“Our favorite stock holding period is forever” Warren Buffett once mused. On the surface this might sound at odds with the adage of buy low and sell high, given the absence of any selling. It’s worth exploring what Buffett meant, and the circumstances in which it might make sense to follow this piece of advice.
Buffett’s quote might sound simple, but it embodies several important, and sometimes under appreciated, concepts. A holding period of forever only ever makes sense if a company is able to employ capital at high rates of return and grow its earnings power over time. The opposite of this – that is, a company with stagnant or declining earnings power – is the enemy of the long-term investor, as even a seemingly low-price tag might not be low enough if the earnings dwindle over time.
Charlie Munger once said “the first rule of compounding: Never interrupt it unnecessarily.” If one can find a high-quality business that can compound its earnings over time, a holding period of “forever” removes the temptation to sell and lock in short term profits, potentially forgoing a much larger investment profit over time. This might sound odd.
Why wouldn’t it make sense to capitalise on short term market volatility by buying low and selling high? Wouldn’t this amplify the compounding effect, by gaining from the earnings multiple arbitrage in addition to the longer-term growth in the company’s earnings? The answer is yes, but not reliably.
Let’s take the below stock price chart of Company A, which shows a company whose price went from roughly $0.13 to $0.24 in a year, an impressive 82 per cent gain for the year. You might think things are getting toppy, and that the stock has run ahead of itself. You sell your entire holding on the basis that the stock has now become overvalued, with the intention of buying the stock back once it becomes better value.
What just happened?
The investor sold the stock and implicit in this decision was the view that at some point the market would generate an opportunity to buy back into the stock at a more attractive price. This fits squarely into a buy low, sell high strategy, and it might seem like the investor has played this perfectly; after all, they’re sitting on an 82 per cent gain for the year! The difficulty is that while the volatility of the market can create opportunities to buy stocks at cheap prices, it’s also a double-edged sword in that it can cause seemingly overvalued stocks to stay overvalued for extended periods, particularly if a company is delivering consistently strong earnings growth.
Company A is actually Walmart. If we look at what happened over the next few years, the stock price continued to rise. That initial $0.13 price at the start of 1980 went up more than 8x to $1.18 by the beginning of 1985, a 56 per cent annual return.
Walmart was growing rapidly during this period. The company had an advantaged business model with its Everyday Low Price (EDLP) strategy, and this model supported a large store rollout opportunity that underpinned the expansion of Walmart’s earnings power. This company was a compounding machine, deploying capital at high incremental returns. These businesses are rare and while there were plenty of opportunities along the way to sell at a handsome profit, it’s important not to lose sight of the forest from the trees. Walmart’s stock price between 1980 and 2019 grew at roughly an 18 per cent annual rate. If you’re able to invest in a business that can grow at 18 per cent annually for almost 40 years you will do very, very well.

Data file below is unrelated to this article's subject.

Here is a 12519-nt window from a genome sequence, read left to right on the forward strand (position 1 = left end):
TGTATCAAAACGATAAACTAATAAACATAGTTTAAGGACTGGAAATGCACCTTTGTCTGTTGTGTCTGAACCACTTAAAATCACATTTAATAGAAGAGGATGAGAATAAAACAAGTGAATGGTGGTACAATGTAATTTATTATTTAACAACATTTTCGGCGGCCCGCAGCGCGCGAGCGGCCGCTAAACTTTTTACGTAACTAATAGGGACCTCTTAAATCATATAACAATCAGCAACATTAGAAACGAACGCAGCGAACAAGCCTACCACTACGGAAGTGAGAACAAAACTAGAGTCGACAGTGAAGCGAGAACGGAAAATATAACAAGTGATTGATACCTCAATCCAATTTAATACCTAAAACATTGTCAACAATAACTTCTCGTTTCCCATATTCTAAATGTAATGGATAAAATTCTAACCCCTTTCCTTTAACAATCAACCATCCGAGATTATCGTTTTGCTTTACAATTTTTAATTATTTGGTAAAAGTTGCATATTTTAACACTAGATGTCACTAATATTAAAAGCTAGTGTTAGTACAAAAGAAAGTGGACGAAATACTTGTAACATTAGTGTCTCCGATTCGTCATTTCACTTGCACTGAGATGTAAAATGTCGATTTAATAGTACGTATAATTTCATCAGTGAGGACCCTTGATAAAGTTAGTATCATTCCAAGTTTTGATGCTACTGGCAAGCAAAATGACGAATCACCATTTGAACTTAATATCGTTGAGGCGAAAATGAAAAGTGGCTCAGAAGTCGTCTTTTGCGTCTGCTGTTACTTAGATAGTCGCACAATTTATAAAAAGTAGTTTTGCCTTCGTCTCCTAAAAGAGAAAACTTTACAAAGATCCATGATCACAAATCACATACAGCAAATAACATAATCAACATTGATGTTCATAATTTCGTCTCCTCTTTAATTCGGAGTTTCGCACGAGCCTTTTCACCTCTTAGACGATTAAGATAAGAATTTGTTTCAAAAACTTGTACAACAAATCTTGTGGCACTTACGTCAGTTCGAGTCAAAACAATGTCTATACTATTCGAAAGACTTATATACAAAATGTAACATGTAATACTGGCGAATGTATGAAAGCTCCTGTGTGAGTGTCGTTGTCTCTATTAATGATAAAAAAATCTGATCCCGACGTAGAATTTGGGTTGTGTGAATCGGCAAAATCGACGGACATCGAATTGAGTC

The difficulty of timing these buying and selling decisions is: (i) we never know when a stock will become undervalued again (it could take days or many years); and (ii) the rapid earnings growth of these high-quality businesses means that a seemingly expensive price today might be bargain price a year or two from now. Investors could become anchored to what they thought represented an attractive price, but in reality this is a moving target due to the growth of the business. This creates the added difficulty of continually reformulating a view as to what price it would make sense to purchase the stock.
Time is the friend of a good business, and another benefit of holding for longer periods is the effect of any initial overpayment for the stock dissipates over time. In other words, as time passes, the initial multiple paid matters less; what matters over long stretches is the growth in earnings and cash flows of the business, and stock prices eventually follow this. The company grows into its valuation so to speak. While we would never view this as a justification for knowingly overpaying for a high growth business, it is perhaps comforting knowing that with a high-quality business that any initial mistakes around paying too high a price become less important over time.
In a similar vein, Buffett’s saying shouldn’t be taken literally, and a “set and forget” mentality is dangerous. The quality of the business in terms of the opportunity to invest capital at high rates of return and the defensibility of its earnings must constantly be pressure-tested.
The high-quality businesses of today might not necessarily be the high-quality businesses of tomorrow, and this is especially true in a world rife with internet-enabled disruption. However, at the same time investors must remember that arguably the greatest benefit you can derive from investing your capital is the wonderful effect of compounding; sometimes it’s best to find great businesses and heed Munger’s advice of not unnecessarily interrupting the effects of compounding.